Yes, Eli Manning Will Make the Hall of Fame. No, He’s Not a Great NFL QB

Should two Super Bowl wins outweigh more than a decade of mediocrity?

October 12, 2018 3:02 pm
Eli Manning of the New York Giants. (Photo by Jim McIsaac/Getty Images)
Eli Manning of the New York Giants. (Photo by Jim McIsaac/Getty Images)
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On Thursday night at MetLife Stadium, Eli Manning threw an interception on the second play of the game, the 232nd pick of his career.

Now 15th on the all-time interceptions list (just one behind Warren Moon at 14th), Manning is clearly on the 18th hole in his 15th NFL season and many are calling for the New York Giants to part ways with the two-time Super Bowl winner, possibly this offseason.

If they do and Manning, 37, does decide to hang up his cleats for good, the clock will start ticking on the five-year waiting period until No. 10 is eligible for election into the Pro Football Hall of Fame.

If he gets in isn’t really that much of a question as the Pro Football Hall of Fame Selection Committee is sure to take a look at his (as of this writing) 345 touchdowns (seventh all-time) and 53,344 passing yards (sixth all-time), and punch his ticket to Canton on the spot.

What is more of a question is if they actually should.

There’s no disputing that Manning was exceptional during his teams’ Super Bowl runs in the 2007 and 2011 seasons. But other than the touchdowns and passing yards, most of his career numbers are fairly mediocre.

NEW YORK, NY – FEBRUARY 07: MVP New York Giants, Eli Manning holds the Vince Lombardi Trophy during the New York Giants Victory Parade (Photo by John Lamparski/Getty Images).
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He is 112-108 (.509 winning percentage) during the regular season as a starter, has a 60.1 pass completion percentage (40th all-time), and has a passer rating of 83.7.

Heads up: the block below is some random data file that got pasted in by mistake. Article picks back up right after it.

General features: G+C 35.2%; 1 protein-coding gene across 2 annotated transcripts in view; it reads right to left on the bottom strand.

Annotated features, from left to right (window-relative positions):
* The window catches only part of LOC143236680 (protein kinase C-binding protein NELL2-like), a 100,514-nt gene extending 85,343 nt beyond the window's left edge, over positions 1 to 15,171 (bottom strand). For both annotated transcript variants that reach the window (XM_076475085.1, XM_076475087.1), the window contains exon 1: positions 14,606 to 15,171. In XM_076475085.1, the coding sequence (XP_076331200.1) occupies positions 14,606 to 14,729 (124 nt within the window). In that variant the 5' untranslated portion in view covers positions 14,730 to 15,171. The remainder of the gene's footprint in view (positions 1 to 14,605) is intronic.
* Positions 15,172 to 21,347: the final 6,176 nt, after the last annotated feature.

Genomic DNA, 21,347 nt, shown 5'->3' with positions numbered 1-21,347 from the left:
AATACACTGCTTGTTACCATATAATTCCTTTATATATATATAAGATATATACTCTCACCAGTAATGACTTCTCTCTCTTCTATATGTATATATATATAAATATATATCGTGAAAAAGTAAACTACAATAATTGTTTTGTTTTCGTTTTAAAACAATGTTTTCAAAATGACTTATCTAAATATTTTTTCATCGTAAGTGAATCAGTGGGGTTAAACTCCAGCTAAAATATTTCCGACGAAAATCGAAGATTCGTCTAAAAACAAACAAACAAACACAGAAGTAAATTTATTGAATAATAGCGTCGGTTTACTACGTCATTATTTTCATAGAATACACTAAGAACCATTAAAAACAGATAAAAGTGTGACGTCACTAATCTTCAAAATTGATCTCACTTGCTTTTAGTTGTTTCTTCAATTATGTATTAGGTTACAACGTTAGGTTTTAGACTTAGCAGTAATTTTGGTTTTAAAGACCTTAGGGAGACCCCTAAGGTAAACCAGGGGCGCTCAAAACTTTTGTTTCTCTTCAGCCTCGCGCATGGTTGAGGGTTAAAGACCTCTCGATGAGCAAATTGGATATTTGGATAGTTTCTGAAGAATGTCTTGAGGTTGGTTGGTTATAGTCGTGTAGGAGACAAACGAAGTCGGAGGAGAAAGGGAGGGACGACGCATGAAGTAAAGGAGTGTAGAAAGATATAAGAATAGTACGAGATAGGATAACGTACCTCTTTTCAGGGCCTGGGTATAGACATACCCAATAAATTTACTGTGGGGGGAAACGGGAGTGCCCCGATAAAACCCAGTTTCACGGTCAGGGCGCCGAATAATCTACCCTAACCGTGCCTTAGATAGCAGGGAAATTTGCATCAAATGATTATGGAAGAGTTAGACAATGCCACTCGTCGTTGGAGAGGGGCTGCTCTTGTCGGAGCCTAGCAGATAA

That passer rating figure puts him on the all-time list behind gridiron not-so-greats such like Jay Cutler (85.1), Rich Gannon (84.7), Sam Bradford (84.5), Joe Flacco (84.2), and Mark Brunell (84.0).

Early in his career based on his stats, ProFootballReference’s “Similar Players” metric (which uses analytics to find players whose careers were of similar quality and shape to the player in question) has players like Brett Favre, Tom Brady, and John Elway listed as comps for Manning.

Now, based on his overall career numbers, Ben Roethlisberger, Steve McNair, Terry Bradshaw, Tony Romo, Donovan McNabb, Drew Bledsoe, Troy Aikman, and Carson Palmer are listed as Manning’s closest comparisons.

Of the names on that list, only Bradshaw and Aikman are in the Hall of Fame and neither one likely would be if not for their Super Bowl records (4-0 for Bradshaw and 3-0 for Aikman). And they both at least won playoff games outside of the years they won Super Bowls, something Manning has never done as he is 0-4 in the postseason outside of the ’07 and ’11 seasons.

EAST RUTHERFORD, NJ – Eli Manning #10 of the New York Giants in action against the New Orleans Saints at MetLife Stadium in New Jersey. (Photo by Jim McIsaac/Getty Images)
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Out of the other names on Manning’s “Similar Players” list, only Roethlisberger really has HOF credentials (and that’s even up for debate). McNair, Romo, McNabb, Bledsoe, and Palmer were all good and had decent, if above-average, NFL careers, but none of them were great.

For someone to be a surefire Hall of Famer, they should — at least in one point in time and hopefully for much longer than that — have been one of the best players at their position in their respective sport.

Thanks to players like his brother, Brady, Aaron Rodgers and Drew Brees, Manning has never really been that despite his gaudy numbers.

Except, of course, during two games in February when he was winning MVP honors in Super Bowls XLII and XLVI.

Those two wins, combined with Manning’s career passing numbers, will almost certainly earn him a gold jacket.

Whether he really belongs in there with all-time greats like Joe Montana, Dan Marino, and his brother Petyon (once he is voted in), is another matter entirely.

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